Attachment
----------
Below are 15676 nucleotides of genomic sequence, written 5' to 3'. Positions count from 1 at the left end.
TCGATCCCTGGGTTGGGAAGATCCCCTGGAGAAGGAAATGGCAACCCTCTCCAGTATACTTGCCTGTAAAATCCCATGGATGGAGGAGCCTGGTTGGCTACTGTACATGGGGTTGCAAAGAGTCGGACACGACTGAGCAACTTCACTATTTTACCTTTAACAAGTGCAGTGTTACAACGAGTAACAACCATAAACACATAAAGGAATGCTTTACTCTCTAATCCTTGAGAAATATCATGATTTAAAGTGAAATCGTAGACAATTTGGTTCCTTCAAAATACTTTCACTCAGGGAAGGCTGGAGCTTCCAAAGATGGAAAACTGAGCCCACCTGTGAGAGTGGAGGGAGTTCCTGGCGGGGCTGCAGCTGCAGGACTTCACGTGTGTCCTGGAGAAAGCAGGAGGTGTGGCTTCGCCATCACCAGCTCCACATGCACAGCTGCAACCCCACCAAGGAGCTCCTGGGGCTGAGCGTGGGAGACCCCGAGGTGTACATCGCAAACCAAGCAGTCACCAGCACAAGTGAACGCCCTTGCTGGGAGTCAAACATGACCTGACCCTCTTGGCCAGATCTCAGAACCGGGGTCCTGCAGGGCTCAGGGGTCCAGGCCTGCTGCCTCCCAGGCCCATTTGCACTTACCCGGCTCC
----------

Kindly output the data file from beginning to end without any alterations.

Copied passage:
Below are 15676 nucleotides of genomic sequence, written 5' to 3'. Positions count from 1 at the left end.
TCGATCCCTGGGTTGGGAAGATCCCCTGGAGAAGGAAATGGCAACCCTCTCCAGTATACTTGCCTGTAAAATCCCATGGATGGAGGAGCCTGGTTGGCTACTGTACATGGGGTTGCAAAGAGTCGGACACGACTGAGCAACTTCACTATTTTACCTTTAACAAGTGCAGTGTTACAACGAGTAACAACCATAAACACATAAAGGAATGCTTTACTCTCTAATCCTTGAGAAATATCATGATTTAAAGTGAAATCGTAGACAATTTGGTTCCTTCAAAATACTTTCACTCAGGGAAGGCTGGAGCTTCCAAAGATGGAAAACTGAGCCCACCTGTGAGAGTGGAGGGAGTTCCTGGCGGGGCTGCAGCTGCAGGACTTCACGTGTGTCCTGGAGAAAGCAGGAGGTGTGGCTTCGCCATCACCAGCTCCACATGCACAGCTGCAACCCCACCAAGGAGCTCCTGGGGCTGAGCGTGGGAGACCCCGAGGTGTACATCGCAAACCAAGCAGTCACCAGCACAAGTGAACGCCCTTGCTGGGAGTCAAACATGACCTGACCCTCTTGGCCAGATCTCAGAACCGGGGTCCTGCAGGGCTCAGGGGTCCAGGCCTGCTGCCTCCCAGGCCCATTTGCACTTACCCGGCTCC